The UN Office on Drugs and Crime (UNODC) this week released its latest figures on coca cultivation in the Andean nations—to the pride of Peru but chagrin of Colombia. Most dramatic was the bad news from Bogotá. The new Colombia Coca Survey (PDF), jointly produced by UNODC and the country's government, shows a nearly 40% increase in coca crop area—from 69,000 hectares in 2014 to 96,000 in 2015. This is twice the 48,000 figure for 2013. Coca leaf reached its highest price in Colombia in 10 years, shooting up 39.5% to $1.02 per kilogram (3,000 pesos). Bo Mathiasen, the UNODC representative in Colombia, told reporters the country is now cultivating more coca than Peru and Bolivia combined. (InfoBae, July 9; UNODC, July 8)
In contrast, the new Peru Coca Survey (PDF) shows a 6% decrease in coca cultivation area—from 42,900 hectares to 40,300. The report especially cited Peru's continued eradication efforts for the success. (UNODC, July 13)
Bolivia scored a modest decline of 1% that country's Coca Crop Monitoring Survey (PDF)—from 20,400 hectares to 20,200. This was said to be its lowest since UNODC began its monitoring survey in 2003. (UNODC, July 5)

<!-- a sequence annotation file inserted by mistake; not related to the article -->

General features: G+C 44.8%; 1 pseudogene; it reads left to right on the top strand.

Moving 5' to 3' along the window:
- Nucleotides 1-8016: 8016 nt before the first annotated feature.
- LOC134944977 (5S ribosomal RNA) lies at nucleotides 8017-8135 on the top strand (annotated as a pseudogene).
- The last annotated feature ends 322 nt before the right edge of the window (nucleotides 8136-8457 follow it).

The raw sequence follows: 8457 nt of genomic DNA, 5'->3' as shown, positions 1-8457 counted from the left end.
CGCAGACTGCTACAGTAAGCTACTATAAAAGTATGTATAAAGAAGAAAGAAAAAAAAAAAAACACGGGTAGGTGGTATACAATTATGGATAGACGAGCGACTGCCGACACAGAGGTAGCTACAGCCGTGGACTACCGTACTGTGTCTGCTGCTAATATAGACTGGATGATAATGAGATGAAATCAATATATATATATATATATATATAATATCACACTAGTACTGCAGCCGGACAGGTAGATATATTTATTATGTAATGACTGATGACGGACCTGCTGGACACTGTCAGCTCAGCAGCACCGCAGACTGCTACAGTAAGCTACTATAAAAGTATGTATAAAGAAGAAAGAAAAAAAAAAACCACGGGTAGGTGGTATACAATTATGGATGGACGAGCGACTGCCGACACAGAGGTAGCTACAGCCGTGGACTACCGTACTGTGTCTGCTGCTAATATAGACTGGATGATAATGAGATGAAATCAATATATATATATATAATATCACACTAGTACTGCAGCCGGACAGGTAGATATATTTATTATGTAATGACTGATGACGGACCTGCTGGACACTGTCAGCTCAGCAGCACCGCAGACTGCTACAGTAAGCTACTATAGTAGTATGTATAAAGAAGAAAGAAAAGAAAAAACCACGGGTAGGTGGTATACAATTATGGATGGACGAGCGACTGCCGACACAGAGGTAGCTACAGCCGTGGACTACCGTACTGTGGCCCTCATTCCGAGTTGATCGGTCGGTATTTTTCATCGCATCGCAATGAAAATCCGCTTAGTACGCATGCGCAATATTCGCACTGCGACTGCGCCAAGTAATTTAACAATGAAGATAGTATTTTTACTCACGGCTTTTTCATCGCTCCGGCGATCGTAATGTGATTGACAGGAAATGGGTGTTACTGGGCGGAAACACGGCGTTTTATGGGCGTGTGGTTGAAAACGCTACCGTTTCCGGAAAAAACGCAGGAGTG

For those with long memories, there is a sense of deja vu here. For over a generation now, Colombia and Peru have been vying for (or, officially, strugglging to avoid) to top spot in coca production. Cultivation has surged in one coutry in response to a crackdown in the other, in what has been called the "balloon effect." Colombian gains against coca leaf over the past decades as production rose in Peru merely reversed the situation of the 1990s, when gains in Peru pushed production into Colombia. The cycle now seems to be coming 'round again.
The results will put more pressure on Colombia to resume glyphosate spraying, which was suspnded last year over health concerns. The Washington Post does not fail to mention this as a factor in its coverage (although the UNODC report itself did not emphasize it). Never mind that Peru has acheived its impressive results without spraying toxic chemicals.
Another inconvenient reality is that the biggest success story is Bolivia—which has booted the DEA from the country, and withdrawn from the Single Convention treaty. Now, even Bolivia does eradicate in certain areas, and has seen cocalero protests demanding a more tolerant policy still. But it surely isn't a coincidence that lowest cultivation is in the one country among the three Andean producers that does not view the principal problem as coca production itself, but as impoverishment of the peasantry by inequitous land distribution—and has been taking measures to correct that.